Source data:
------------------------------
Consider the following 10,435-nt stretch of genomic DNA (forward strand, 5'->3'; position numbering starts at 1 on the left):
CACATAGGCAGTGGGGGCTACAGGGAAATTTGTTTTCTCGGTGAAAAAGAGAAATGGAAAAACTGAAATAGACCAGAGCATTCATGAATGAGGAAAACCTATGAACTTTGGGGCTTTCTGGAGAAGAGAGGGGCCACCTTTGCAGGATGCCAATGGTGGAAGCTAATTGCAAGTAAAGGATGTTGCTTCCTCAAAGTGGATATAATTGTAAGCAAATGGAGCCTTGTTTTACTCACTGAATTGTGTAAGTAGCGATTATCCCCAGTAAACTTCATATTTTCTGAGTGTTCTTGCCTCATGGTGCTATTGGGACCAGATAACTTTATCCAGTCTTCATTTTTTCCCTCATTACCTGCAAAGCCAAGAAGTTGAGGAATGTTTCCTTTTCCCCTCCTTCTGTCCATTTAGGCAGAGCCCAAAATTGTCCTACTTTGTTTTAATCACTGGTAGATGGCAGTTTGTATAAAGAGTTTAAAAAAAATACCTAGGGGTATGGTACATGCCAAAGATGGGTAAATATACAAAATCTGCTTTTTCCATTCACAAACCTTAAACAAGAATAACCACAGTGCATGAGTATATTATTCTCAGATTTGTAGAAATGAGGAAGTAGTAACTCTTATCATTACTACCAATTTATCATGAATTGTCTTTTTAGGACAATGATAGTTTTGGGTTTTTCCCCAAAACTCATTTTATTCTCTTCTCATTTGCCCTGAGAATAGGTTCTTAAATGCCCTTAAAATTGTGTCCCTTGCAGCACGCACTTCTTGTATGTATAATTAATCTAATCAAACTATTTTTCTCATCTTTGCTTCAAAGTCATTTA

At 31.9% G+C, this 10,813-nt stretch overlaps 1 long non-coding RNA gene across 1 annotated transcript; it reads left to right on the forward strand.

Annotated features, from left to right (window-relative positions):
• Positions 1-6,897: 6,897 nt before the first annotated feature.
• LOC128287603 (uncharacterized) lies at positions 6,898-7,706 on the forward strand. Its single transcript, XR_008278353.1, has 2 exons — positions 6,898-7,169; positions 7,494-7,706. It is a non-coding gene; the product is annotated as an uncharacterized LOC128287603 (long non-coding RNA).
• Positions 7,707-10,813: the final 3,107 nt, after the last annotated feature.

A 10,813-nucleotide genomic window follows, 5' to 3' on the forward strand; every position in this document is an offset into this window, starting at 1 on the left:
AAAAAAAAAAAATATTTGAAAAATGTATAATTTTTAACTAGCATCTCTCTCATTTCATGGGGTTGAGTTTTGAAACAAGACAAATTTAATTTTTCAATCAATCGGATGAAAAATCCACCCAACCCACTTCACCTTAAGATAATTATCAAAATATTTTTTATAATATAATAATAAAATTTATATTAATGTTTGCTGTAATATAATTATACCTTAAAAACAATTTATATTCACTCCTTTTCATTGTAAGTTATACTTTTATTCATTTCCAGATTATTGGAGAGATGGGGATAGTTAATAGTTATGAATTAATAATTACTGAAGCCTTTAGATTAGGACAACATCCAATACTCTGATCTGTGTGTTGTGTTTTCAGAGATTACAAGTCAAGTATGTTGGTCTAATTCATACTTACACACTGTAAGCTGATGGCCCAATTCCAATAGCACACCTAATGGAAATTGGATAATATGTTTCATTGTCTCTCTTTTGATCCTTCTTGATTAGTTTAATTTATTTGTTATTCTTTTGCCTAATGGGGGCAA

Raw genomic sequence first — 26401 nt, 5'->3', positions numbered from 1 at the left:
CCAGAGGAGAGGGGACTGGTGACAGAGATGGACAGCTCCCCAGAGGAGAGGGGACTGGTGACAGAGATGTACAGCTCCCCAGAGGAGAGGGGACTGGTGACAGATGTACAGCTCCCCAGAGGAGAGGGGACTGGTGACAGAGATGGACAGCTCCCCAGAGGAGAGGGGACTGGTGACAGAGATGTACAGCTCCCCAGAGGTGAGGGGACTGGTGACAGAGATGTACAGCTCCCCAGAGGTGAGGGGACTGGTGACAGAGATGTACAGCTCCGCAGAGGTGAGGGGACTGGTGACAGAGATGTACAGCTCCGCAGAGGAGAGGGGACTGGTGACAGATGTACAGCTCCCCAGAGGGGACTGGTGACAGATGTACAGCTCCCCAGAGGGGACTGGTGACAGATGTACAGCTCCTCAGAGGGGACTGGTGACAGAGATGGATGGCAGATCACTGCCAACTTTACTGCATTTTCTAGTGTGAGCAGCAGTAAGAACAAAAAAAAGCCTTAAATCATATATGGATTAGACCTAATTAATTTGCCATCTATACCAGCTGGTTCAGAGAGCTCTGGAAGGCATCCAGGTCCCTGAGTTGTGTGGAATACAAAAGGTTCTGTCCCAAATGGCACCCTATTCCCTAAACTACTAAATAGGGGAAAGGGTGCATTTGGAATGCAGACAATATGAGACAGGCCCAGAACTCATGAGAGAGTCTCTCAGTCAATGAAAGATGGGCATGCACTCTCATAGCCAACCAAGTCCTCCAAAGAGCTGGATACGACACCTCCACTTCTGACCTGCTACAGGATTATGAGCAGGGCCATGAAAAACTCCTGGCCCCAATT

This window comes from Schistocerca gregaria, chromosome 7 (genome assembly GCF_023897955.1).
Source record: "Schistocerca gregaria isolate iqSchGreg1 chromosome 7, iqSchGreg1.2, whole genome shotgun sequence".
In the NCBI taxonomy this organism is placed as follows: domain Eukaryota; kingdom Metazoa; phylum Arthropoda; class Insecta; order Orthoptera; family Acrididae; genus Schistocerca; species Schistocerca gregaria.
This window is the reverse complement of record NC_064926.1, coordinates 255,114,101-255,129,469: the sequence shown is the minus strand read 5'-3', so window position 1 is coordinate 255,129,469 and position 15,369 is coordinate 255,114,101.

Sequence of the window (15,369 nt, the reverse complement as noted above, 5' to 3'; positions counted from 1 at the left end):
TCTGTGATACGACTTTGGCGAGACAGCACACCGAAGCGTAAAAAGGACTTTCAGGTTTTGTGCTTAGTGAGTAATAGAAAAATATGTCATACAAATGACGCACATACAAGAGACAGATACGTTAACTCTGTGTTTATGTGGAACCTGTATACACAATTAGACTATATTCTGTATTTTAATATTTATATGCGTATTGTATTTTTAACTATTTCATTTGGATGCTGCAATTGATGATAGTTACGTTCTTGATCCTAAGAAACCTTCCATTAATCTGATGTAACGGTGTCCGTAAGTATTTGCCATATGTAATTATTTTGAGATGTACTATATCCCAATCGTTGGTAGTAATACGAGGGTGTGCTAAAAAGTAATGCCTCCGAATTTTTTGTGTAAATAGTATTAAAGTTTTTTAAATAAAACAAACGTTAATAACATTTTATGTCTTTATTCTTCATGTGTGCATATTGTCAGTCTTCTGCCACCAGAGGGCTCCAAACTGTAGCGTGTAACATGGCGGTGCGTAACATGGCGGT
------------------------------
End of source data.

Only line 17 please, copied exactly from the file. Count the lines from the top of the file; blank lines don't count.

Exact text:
TCTGTGATACGACTTTGGCGAGACAGCACACCGAAGCGTAAAAAGGACTTTCAGGTTTTGTGCTTAGTGAGTAATAGAAAAATATGTCATACAAATGACGCACATACAAGAGACAGATACGTTAACTCTGTGTTTATGTGGAACCTGTATACACAATTAGACTATATTCTGTATTTTAATATTTATATGCGTATTGTATTTTTAACTATTTCATTTGGATGCTGCAATTGATGATAGTTACGTTCTTGATCCTAAGAAACCTTCCATTAATCTGATGTAACGGTGTCCGTAAGTATTTGCCATATGTAATTATTTTGAGATGTACTATATCCCAATCGTTGGTAGTAATACGAGGGTGTGCTAAAAAGTAATGCCTCCGAATTTTTTGTGTAAATAGTATTAAAGTTTTTTAAATAAAACAAACGTTAATAACATTTTATGTCTTTATTCTTCATGTGTGCATATTGTCAGTCTTCTGCCACCAGAGGGCTCCAAACTGTAGCGTGTAACATGGCGGTGCGTAACATGGCGGT